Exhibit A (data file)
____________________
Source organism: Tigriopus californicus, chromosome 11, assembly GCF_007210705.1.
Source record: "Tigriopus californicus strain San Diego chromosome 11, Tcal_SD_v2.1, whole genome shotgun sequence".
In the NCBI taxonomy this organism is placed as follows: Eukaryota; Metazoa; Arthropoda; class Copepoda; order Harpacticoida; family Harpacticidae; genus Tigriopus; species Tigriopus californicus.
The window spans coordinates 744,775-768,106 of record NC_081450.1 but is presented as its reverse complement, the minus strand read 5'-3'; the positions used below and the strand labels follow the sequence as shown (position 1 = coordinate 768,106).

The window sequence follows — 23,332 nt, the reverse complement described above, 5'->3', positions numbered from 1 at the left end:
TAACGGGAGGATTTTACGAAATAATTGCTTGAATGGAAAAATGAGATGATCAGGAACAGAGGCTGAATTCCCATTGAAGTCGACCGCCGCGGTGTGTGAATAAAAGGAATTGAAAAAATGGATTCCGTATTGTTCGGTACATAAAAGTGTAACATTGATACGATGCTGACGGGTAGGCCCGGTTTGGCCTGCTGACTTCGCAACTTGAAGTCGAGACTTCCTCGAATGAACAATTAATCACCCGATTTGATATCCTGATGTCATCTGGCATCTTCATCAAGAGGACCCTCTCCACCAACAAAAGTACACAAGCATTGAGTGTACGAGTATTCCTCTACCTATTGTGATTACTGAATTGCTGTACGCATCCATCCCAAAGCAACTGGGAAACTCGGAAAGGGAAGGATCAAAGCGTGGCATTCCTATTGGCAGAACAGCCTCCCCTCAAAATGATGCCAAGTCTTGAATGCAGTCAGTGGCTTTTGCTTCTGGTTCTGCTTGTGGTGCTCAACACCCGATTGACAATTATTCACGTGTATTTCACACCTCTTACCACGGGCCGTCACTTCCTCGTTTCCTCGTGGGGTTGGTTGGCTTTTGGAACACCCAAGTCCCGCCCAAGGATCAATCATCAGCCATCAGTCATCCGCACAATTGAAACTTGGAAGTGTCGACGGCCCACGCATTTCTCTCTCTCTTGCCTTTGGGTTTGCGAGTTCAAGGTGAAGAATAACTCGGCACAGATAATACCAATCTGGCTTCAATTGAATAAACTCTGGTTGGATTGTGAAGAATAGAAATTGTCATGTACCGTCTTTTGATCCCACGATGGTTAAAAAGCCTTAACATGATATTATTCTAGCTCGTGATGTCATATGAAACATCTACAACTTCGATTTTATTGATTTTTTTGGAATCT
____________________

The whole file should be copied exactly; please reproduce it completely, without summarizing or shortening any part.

Source organism: Tigriopus californicus, chromosome 11, assembly GCF_007210705.1.
Source record: "Tigriopus californicus strain San Diego chromosome 11, Tcal_SD_v2.1, whole genome shotgun sequence".
In the NCBI taxonomy this organism is placed as follows: Eukaryota; Metazoa; Arthropoda; class Copepoda; order Harpacticoida; family Harpacticidae; genus Tigriopus; species Tigriopus californicus.
The window spans coordinates 744,775-768,106 of record NC_081450.1 but is presented as its reverse complement, the minus strand read 5'-3'; the positions used below and the strand labels follow the sequence as shown (position 1 = coordinate 768,106).

The window sequence follows — 23,332 nt, the reverse complement described above, 5'->3', positions numbered from 1 at the left end:
TAACGGGAGGATTTTACGAAATAATTGCTTGAATGGAAAAATGAGATGATCAGGAACAGAGGCTGAATTCCCATTGAAGTCGACCGCCGCGGTGTGTGAATAAAAGGAATTGAAAAAATGGATTCCGTATTGTTCGGTACATAAAAGTGTAACATTGATACGATGCTGACGGGTAGGCCCGGTTTGGCCTGCTGACTTCGCAACTTGAAGTCGAGACTTCCTCGAATGAACAATTAATCACCCGATTTGATATCCTGATGTCATCTGGCATCTTCATCAAGAGGACCCTCTCCACCAACAAAAGTACACAAGCATTGAGTGTACGAGTATTCCTCTACCTATTGTGATTACTGAATTGCTGTACGCATCCATCCCAAAGCAACTGGGAAACTCGGAAAGGGAAGGATCAAAGCGTGGCATTCCTATTGGCAGAACAGCCTCCCCTCAAAATGATGCCAAGTCTTGAATGCAGTCAGTGGCTTTTGCTTCTGGTTCTGCTTGTGGTGCTCAACACCCGATTGACAATTATTCACGTGTATTTCACACCTCTTACCACGGGCCGTCACTTCCTCGTTTCCTCGTGGGGTTGGTTGGCTTTTGGAACACCCAAGTCCCGCCCAAGGATCAATCATCAGCCATCAGTCATCCGCACAATTGAAACTTGGAAGTGTCGACGGCCCACGCATTTCTCTCTCTCTTGCCTTTGGGTTTGCGAGTTCAAGGTGAAGAATAACTCGGCACAGATAATACCAATCTGGCTTCAATTGAATAAACTCTGGTTGGATTGTGAAGAATAGAAATTGTCATGTACCGTCTTTTGATCCCACGATGGTTAAAAAGCCTTAACATGATATTATTCTAGCTCGTGATGTCATATGAAACATCTACAACTTCGATTTTATTGATTTTTTTGGAATCT